HIV prevention research in resource-limited countries is associated with a variety of ethical dilemmas. Key amongst these is the question of what constitutes an appropriate standard of health care (SoC) for participants in HIV prevention trials. This paper describes a community-focused approach to develop a locally-appropriate SoC in the context of a phase III vaginal microbicide trial in Mwanza City, northwest Tanzania. A mobile community-based sexual and reproductive health service for women working as informal food vendors or in traditional and modern bars, restaurants, hotels and guesthouses has been established in 10 city wards. Wards were divided into geographical clusters and community representatives elected at cluster and ward level. A city-level Community Advisory Committee (CAC) with representatives from each ward has been established. Workshops and community meetings at ward and city-level have explored project-related concerns using tools adapted from participatory learning and action techniques e.g. chapati diagrams, pair-wise ranking. Secondary stakeholders representing local public-sector and non-governmental health and social care providers have formed a trial Stakeholders' Advisory Group (SAG), which includes two CAC representatives. Key recommendations from participatory community workshops, CAC and SAG meetings conducted in the first year of the trial relate to the quality and range of clinic services provided at study clinics as well as broader standard of care issues. Recommendations have included streamlining clinic services to reduce waiting times, expanding services to include the children and spouses of participants and providing care for common local conditions such as malaria. Participants, community representatives and stakeholders felt there was an ethical obligation to ensure effective access to antiretroviral drugs and to provide supportive community-based care for women identified as HIV positive during the trial. This obligation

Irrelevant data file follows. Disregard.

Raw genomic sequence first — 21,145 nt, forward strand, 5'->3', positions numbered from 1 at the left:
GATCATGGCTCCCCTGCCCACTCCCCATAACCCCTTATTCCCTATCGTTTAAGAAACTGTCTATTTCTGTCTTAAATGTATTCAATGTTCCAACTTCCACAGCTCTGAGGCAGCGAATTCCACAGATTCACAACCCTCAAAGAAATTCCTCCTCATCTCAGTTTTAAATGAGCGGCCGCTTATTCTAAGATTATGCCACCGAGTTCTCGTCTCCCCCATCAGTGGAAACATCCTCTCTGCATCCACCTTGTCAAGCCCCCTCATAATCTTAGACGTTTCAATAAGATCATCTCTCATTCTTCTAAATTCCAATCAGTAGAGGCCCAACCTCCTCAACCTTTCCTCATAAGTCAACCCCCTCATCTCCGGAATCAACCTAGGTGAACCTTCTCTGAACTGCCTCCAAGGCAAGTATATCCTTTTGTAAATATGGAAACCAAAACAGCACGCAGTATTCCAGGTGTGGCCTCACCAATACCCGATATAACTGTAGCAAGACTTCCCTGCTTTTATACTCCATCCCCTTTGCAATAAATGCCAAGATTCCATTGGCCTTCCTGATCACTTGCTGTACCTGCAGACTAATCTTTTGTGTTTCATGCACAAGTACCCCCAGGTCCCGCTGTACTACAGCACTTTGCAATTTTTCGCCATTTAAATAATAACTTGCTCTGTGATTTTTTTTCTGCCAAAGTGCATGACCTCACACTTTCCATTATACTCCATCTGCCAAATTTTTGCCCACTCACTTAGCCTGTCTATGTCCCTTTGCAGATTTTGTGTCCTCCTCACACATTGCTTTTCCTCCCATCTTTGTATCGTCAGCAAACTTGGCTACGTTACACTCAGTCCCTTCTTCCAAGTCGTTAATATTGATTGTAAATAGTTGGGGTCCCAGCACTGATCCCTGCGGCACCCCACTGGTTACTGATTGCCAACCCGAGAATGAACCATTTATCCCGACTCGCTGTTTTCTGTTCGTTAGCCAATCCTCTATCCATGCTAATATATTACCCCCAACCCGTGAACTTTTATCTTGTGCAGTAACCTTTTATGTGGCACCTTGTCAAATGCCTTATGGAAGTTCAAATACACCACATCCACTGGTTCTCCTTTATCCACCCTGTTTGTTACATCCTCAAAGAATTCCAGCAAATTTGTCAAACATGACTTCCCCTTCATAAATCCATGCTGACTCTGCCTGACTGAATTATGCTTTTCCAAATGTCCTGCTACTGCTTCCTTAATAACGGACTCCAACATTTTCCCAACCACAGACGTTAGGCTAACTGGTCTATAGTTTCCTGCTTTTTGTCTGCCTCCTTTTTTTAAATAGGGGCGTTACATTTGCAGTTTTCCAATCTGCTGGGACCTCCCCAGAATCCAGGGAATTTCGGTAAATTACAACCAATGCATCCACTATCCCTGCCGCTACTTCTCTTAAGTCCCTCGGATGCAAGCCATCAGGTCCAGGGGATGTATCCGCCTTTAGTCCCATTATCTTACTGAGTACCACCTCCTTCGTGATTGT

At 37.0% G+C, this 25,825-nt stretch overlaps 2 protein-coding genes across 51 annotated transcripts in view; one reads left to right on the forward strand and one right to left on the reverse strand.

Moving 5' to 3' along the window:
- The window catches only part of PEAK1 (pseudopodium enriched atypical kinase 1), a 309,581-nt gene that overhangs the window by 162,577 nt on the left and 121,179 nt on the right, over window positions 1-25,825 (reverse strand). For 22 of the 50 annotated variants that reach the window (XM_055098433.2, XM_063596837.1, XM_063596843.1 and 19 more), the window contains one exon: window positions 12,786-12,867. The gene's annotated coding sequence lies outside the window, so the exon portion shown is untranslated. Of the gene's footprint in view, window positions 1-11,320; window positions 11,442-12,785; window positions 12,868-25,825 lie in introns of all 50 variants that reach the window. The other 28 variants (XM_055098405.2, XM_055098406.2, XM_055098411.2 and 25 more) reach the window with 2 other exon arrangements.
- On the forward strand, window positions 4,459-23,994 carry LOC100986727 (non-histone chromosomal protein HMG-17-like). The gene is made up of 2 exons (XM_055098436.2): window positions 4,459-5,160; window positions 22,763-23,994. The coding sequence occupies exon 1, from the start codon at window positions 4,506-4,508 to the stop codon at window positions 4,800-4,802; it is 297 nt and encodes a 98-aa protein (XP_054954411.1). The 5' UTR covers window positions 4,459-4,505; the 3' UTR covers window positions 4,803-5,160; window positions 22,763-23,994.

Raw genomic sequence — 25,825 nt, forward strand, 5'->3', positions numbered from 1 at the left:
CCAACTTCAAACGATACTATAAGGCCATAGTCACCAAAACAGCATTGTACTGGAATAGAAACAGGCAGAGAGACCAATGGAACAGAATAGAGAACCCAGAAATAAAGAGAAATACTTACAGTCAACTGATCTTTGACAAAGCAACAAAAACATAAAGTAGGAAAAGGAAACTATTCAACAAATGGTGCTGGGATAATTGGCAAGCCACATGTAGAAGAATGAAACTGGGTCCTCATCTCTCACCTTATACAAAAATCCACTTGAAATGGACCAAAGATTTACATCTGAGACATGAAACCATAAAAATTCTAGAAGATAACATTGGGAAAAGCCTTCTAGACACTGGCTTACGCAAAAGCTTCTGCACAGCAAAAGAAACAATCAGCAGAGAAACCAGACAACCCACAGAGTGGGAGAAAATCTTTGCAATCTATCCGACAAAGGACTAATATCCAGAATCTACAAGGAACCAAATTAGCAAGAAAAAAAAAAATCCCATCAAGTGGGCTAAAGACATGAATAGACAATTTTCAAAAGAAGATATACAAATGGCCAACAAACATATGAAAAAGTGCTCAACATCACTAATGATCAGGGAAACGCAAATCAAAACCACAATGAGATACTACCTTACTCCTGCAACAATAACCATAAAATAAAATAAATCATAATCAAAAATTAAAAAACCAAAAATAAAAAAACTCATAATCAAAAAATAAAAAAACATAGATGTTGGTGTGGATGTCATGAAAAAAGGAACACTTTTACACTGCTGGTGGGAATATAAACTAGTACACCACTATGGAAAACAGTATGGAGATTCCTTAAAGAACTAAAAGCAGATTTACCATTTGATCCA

1. Organizational Context Matters: A Research Toolkit for Conducting Standardized Case Studies of Integrated Care Initiatives

    Directory of Open Access Journals (Sweden)

    Jenna M. Evans

    2017-06-01